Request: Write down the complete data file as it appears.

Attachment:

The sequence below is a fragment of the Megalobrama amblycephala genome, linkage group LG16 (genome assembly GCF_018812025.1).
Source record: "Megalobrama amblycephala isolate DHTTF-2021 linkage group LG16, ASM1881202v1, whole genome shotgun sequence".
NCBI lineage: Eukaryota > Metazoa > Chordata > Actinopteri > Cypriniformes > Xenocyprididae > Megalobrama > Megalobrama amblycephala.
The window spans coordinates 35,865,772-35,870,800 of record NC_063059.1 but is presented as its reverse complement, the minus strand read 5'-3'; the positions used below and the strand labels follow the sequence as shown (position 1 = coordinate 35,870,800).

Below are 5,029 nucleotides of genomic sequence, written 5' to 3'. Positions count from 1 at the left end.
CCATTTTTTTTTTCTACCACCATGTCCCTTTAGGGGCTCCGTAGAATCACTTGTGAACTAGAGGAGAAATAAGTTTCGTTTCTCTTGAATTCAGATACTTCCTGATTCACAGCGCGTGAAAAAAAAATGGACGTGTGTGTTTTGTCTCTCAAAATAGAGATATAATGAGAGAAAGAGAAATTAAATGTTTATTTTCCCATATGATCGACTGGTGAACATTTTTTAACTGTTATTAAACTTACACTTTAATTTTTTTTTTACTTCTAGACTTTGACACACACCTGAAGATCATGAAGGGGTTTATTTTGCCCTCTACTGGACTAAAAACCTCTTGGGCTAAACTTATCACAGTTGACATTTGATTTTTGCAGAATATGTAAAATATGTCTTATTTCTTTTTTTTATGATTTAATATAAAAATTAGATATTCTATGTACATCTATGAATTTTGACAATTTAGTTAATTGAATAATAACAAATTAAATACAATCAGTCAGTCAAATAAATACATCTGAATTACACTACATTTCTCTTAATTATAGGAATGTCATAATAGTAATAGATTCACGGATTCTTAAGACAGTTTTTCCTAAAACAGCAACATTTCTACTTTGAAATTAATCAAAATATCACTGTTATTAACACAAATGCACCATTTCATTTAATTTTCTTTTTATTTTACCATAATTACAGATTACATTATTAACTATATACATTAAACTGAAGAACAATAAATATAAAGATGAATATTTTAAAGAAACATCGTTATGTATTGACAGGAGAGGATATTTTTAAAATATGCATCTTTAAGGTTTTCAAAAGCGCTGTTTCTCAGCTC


The sequence below is a fragment of the Megalobrama amblycephala genome, linkage group LG16 (genome assembly GCF_018812025.1).
Source record: "Megalobrama amblycephala isolate DHTTF-2021 linkage group LG16, ASM1881202v1, whole genome shotgun sequence".
NCBI lineage: Eukaryota > Metazoa > Chordata > Actinopteri > Cypriniformes > Xenocyprididae > Megalobrama > Megalobrama amblycephala.
The window spans coordinates 35,865,772-35,870,800 of record NC_063059.1 but is presented as its reverse complement, the minus strand read 5'-3'; the positions used below and the strand labels follow the sequence as shown (position 1 = coordinate 35,870,800).

Below are 5,029 nucleotides of genomic sequence, written 5' to 3'. Positions count from 1 at the left end.
CCATTTTTTTTTTCTACCACCATGTCCCTTTAGGGGCTCCGTAGAATCACTTGTGAACTAGAGGAGAAATAAGTTTCGTTTCTCTTGAATTCAGATACTTCCTGATTCACAGCGCGTGAAAAAAAAATGGACGTGTGTGTTTTGTCTCTCAAAATAGAGATATAATGAGAGAAAGAGAAATTAAATGTTTATTTTCCCATATGATCGACTGGTGAACATTTTTTAACTGTTATTAAACTTACACTTTAATTTTTTTTTTACTTCTAGACTTTGACACACACCTGAAGATCATGAAGGGGTTTATTTTGCCCTCTACTGGACTAAAAACCTCTTGGGCTAAACTTATCACAGTTGACATTTGATTTTTGCAGAATATGTAAAATATGTCTTATTTCTTTTTTTTATGATTTAATATAAAAATTAGATATTCTATGTACATCTATGAATTTTGACAATTTAGTTAATTGAATAATAACAAATTAAATACAATCAGTCAGTCAAATAAATACATCTGAATTACACTACATTTCTCTTAATTATAGGAATGTCATAATAGTAATAGATTCACGGATTCTTAAGACAGTTTTTCCTAAAACAGCAACATTTCTACTTTGAAATTAATCAAAATATCACTGTTATTAACACAAATGCACCATTTCATTTAATTTTCTTTTTATTTTACCATAATTACAGATTACATTATTAACTATATACATTAAACTGAAGAACAATAAATATAAAGATGAATATTTTAAAGAAACATCGTTATGTATTGACAGGAGAGGATATTTTTAAAATATGCATCTTTAAGGTTTTCAAAAGCGCTGTTTCTCAGCTC